6. Be strategic in timing your visit to the dealership
Plan to make your visit to the dealership at the end of the day. We mentioned earlier that salespeople sometimes try to wear you down by dragging out the transaction. You can employ a similar tactic by visiting the dealership an hour or two before closing time.
At that time of the day, the staff is tired and eager to go home, but not so tired that they'll refuse the chance to make a sale. By strategically scheduling your visit in this way, you're likely to reduce your time spent negotiating.
7. Make your case
Now that you've laid the groundwork, you're ready to pay a visit to the dealer to get yourself a bargain. Here are some tips to keep in mind regarding your visit:
Make it clear you've done your homework.Some car shoppers fail to do the research necessary to make a compelling argument when striking a deal. To avoid being presented with a certain type of sales pitch, you'll want to immediately establish you're not one of those car shoppers.
Explain that you've already arranged a car loan, that you’ve researched invoice price (and trade-in if you’re going that route), and that you've secured competing bids from other dealerships, but don't reveal what those bids are just yet. If you put those bids on the table too soon, the dealer may take the tactic of undercutting those offers by a marginal amount, and you may wind up paying more than you'd like for your purchase.
Open the negotiations by telling the dealer how much you want to pay for the vehicle, and why.
Focus on price, not monthly payment.If you focus on monthly payment as opposed to price, it opens things up for the dealer to structure a deal with a low monthly payment but a high purchase price. The dealer can accomplish this by simply extending the length of your loan.
Fix your gaze squarely on the total price paid to avoid paying too much for your vehicle.
Don't allow yourself to be pressured into making a decision.Dealers will sometimes tell car buyers an offer is only good until the end of the day. Don't be fooled. This is a tactic designed to pressure you into making a decision.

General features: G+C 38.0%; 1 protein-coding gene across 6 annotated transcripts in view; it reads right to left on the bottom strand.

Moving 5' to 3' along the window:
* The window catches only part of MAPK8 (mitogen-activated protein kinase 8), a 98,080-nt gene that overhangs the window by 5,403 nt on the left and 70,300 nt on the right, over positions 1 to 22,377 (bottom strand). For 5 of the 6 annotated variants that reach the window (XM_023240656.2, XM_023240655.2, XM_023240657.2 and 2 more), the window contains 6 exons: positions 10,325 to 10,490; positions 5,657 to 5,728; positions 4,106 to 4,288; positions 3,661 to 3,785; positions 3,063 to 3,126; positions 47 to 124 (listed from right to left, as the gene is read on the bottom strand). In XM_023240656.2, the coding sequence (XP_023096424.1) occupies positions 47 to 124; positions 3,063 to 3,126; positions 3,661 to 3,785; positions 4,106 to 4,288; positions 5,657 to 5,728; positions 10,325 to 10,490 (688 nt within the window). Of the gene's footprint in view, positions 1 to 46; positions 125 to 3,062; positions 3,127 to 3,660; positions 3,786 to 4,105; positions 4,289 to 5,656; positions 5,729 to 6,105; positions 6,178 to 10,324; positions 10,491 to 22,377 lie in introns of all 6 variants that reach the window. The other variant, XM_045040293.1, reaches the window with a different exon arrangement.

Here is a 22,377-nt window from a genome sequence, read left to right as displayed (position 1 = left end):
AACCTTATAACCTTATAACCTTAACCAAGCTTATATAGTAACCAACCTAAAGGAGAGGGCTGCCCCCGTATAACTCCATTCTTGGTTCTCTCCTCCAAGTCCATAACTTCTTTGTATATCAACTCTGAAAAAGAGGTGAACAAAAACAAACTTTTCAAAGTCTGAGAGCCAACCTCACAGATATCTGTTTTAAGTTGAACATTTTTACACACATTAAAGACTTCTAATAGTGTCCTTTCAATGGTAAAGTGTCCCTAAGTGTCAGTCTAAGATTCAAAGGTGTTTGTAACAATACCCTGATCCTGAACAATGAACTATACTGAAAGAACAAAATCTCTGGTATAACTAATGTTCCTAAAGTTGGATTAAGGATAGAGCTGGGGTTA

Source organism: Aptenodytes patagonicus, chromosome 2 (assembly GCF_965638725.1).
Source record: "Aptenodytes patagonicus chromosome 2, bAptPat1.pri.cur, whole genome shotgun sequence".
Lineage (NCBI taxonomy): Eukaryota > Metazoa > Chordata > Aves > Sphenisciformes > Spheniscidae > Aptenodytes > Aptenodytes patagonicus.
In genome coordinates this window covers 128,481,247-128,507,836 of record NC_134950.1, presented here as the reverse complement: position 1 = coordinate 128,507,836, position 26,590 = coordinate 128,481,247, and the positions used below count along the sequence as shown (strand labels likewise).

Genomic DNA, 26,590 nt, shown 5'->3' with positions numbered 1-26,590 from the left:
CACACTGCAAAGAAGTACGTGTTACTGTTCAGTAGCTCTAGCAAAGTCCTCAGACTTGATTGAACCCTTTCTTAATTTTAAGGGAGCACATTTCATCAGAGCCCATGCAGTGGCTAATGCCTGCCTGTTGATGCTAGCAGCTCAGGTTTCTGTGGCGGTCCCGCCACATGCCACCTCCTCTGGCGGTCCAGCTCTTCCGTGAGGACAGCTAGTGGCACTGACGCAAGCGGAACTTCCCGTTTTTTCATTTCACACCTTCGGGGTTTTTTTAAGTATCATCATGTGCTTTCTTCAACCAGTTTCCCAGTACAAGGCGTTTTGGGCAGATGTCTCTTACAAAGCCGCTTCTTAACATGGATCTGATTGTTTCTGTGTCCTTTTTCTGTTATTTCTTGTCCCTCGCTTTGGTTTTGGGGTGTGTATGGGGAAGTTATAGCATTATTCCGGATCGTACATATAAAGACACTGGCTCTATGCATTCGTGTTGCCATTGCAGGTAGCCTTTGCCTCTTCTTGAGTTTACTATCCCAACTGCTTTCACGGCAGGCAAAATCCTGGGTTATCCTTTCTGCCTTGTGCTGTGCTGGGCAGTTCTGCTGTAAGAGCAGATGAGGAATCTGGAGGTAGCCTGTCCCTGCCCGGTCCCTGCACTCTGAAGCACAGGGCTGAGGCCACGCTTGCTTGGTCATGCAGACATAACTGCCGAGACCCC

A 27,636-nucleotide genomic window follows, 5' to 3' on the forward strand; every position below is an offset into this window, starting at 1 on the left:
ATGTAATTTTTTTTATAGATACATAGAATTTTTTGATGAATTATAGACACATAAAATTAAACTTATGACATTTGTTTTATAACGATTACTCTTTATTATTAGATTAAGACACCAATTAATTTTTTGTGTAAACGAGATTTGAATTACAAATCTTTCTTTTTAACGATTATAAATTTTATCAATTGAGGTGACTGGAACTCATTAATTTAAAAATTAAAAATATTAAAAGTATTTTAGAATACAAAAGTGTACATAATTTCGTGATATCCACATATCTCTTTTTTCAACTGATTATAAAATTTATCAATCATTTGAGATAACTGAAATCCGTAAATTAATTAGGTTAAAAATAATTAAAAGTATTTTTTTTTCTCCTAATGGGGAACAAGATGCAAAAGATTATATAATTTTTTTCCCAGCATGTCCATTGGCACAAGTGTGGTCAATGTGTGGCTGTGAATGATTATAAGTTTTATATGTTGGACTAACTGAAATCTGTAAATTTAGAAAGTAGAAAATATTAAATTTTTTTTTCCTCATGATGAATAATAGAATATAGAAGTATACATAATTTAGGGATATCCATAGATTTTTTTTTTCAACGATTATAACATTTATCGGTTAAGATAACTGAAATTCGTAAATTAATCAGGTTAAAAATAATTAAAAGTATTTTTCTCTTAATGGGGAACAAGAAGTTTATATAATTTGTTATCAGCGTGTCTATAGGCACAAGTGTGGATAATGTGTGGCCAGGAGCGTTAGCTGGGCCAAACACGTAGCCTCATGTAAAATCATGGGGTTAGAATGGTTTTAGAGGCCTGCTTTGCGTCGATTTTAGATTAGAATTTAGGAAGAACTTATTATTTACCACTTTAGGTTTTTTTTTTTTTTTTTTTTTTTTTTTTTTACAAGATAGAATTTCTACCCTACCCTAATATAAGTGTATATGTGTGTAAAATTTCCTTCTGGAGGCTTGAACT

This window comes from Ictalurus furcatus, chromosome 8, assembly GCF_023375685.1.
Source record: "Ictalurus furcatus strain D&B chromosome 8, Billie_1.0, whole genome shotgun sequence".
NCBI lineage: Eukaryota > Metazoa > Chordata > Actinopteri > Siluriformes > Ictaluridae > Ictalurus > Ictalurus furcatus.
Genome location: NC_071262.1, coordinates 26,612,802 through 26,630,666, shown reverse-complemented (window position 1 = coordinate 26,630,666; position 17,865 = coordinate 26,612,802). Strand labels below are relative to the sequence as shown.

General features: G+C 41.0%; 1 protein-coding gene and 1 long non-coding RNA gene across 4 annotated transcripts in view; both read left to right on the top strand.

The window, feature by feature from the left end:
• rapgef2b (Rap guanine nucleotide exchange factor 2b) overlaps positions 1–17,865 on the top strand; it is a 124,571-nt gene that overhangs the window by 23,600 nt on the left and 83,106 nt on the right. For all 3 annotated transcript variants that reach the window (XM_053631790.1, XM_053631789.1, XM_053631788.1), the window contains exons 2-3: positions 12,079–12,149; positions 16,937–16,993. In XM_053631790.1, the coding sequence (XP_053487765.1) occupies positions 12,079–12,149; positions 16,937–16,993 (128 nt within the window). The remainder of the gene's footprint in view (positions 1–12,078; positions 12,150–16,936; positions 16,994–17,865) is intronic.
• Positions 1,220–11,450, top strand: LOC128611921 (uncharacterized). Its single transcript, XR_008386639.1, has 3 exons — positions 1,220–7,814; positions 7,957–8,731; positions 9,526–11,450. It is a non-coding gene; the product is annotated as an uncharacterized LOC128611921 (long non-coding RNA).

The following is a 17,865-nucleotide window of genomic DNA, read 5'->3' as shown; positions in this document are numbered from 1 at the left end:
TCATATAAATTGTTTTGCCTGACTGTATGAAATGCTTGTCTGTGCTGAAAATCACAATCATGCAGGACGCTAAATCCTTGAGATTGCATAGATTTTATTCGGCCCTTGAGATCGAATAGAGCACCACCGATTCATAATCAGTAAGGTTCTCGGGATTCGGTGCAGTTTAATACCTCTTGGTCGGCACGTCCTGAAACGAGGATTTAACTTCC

If you'd like to go home and think about an offer or discuss it with your significant other, let the dealer know. If the dealer is opposed to this approach, take your business elsewhere.
Heed your intuition.If your gut tells you this isn't a great deal for you, pay attention, and don't be afraid to walk away.If you’re uncomfortable with your salesperson, negotiations, or the deal, you can walk away and try to buy a different vehicle on a different day.
There are lots of car dealerships out there. Things may not work out with this dealer, but you have many other choices to consider as you navigate your vehicle purchase.
Be flexible.An ideal outcome is one in which the dealer matches the price you've presented, but things may not work out this way, and you shouldn't let that stop you from getting a great deal.
If, however, you’re having trouble obtaining your desired price after visiting a few dealerships, you may need to reset your expectations with regard to your target purchase price. At this point, it's a good idea to close a deal with the dealership that came closest to your target price.
While it's important to set clear goals and objectives when negotiating, it's also important to know when to bend a bit in your expectations. It's possible to get a great deal even if the price paid is bit more than you'd hoped to spend.
Remember, you're in control of the situation
You hold the cards when negotiating with a car dealer. The right preparation will give you the confidence you need to land a deal you'll be happy with for years to come.
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Source : http://www.nydailynews.com/autos/street-smarts/negotiate-car-dealership-article-1.2708356